Guidelines needed to help doctors treat different types of insecticide self-poisoning

October 20, 2005

Separate guidelines are needed for the treatment of different types of organophosphorus insecticide self-poisoning, concludes an article in this week's issue of The Lancet.

Organophosphorus insecticide poisoning is a major global health problem, with hundreds of thousands of deaths each year. Most of these are in developing countries but this type of poisoning is also an important type of self-poisoning in the developed countries. Currently guidelines do not give specific treatment advice for particular organophosphorus insecticides.

Michael Eddleston (University of Oxford, UK) and colleagues analysed the outcome for 802 Sri Lankan patients that were treated in hospital for organophosphorus insecticide self-poisoning. The patients had used one of three organophosphorus insecticides--chlorpyrifos, dimethoate, and fenthion--to poison themselves. The researchers found that there was substantial variation in clinical course, response to treatment, and outcome between patients poisoned with different insecticides. They also found that the toxicity of the insecticides in animals was not a good predictor of toxicity in humans.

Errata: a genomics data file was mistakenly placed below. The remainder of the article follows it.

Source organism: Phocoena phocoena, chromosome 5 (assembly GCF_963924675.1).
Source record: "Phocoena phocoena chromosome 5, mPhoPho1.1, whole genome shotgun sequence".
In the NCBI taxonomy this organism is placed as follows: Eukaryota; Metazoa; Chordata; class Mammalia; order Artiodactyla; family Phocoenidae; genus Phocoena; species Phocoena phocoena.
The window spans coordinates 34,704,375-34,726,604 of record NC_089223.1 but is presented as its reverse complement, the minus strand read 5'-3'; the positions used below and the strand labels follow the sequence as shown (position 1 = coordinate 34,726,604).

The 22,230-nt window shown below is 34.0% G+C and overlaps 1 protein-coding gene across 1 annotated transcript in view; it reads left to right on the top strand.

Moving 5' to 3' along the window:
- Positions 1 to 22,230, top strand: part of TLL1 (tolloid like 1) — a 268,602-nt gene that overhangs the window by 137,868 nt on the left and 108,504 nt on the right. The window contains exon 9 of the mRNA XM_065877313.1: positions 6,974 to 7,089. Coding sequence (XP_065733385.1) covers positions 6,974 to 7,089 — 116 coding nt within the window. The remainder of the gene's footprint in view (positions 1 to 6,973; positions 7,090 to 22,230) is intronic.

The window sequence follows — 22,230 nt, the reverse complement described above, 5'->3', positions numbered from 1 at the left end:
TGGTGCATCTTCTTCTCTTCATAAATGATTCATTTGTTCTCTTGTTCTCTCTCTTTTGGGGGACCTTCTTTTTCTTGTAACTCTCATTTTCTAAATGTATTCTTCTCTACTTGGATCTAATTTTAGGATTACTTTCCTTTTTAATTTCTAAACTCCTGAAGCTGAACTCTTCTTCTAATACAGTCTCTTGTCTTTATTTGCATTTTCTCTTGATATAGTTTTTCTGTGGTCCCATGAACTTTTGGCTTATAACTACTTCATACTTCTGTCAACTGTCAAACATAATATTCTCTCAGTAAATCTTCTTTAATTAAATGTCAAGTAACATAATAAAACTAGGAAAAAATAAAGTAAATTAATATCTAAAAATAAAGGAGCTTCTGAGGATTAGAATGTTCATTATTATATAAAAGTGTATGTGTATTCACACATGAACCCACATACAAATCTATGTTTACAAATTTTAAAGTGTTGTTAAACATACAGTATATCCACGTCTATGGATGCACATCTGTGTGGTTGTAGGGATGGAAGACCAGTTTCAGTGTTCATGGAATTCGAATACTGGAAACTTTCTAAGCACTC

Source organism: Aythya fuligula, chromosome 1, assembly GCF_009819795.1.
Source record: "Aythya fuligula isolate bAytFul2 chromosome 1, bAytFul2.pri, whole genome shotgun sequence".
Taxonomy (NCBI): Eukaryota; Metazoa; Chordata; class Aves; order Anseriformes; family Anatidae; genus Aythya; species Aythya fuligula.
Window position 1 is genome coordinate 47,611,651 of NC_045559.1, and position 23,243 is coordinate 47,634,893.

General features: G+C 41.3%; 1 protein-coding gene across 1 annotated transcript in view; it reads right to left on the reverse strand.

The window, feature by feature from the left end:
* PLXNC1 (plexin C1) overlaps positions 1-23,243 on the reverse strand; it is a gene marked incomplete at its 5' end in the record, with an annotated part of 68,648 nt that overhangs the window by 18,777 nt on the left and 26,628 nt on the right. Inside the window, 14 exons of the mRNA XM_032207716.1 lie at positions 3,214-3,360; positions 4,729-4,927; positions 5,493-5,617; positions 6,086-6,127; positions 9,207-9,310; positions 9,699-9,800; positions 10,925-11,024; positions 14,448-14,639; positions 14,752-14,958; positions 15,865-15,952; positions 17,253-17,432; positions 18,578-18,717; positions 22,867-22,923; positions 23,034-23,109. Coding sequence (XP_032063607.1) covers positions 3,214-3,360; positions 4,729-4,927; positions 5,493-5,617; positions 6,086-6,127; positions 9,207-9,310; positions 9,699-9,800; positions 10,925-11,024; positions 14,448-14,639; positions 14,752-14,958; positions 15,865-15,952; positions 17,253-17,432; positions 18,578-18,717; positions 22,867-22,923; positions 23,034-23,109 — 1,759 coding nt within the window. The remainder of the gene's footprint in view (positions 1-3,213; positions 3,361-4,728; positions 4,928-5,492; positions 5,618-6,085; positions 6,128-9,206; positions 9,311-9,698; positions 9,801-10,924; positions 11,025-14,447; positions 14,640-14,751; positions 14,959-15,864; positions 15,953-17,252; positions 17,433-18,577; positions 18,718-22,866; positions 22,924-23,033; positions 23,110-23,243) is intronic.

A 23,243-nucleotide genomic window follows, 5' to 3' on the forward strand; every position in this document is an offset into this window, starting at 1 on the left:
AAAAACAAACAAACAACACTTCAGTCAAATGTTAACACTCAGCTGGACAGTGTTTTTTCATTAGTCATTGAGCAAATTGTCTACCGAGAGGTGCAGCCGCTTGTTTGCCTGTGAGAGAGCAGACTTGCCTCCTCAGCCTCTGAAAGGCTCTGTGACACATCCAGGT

Dr Eddleston states: "Organophosphorus insecticide self-poisoning causes hundreds of thousands of deaths each year. Current treatment is only partly effective, with case fatality often greater than 10% in even the best intensive care units. Part of the problem is that there is little evidence on which to base management. But another problem is that all organophosphorus insecticides have been grouped together, with no attempt being made to develop specific management protocols or identify particular insecticides that are difficult to treat...Each organophosphorus insecticide should be considered as an individual poison and, consequently, patients might benefit from management protocols developed for particular organophosphorus insecticides."

This week's issue of The Lancet also features a seminar on self-harm, which states that between 5-9% of Australian, US, and English teenagers may have self-harmed in the previous year.
-end-
Contact: Michael Eddleston, Centre for Tropical Medicine, University of Oxford, UK. T) +44-7810-106484, eddlestonm@eureka.lk

Lancet

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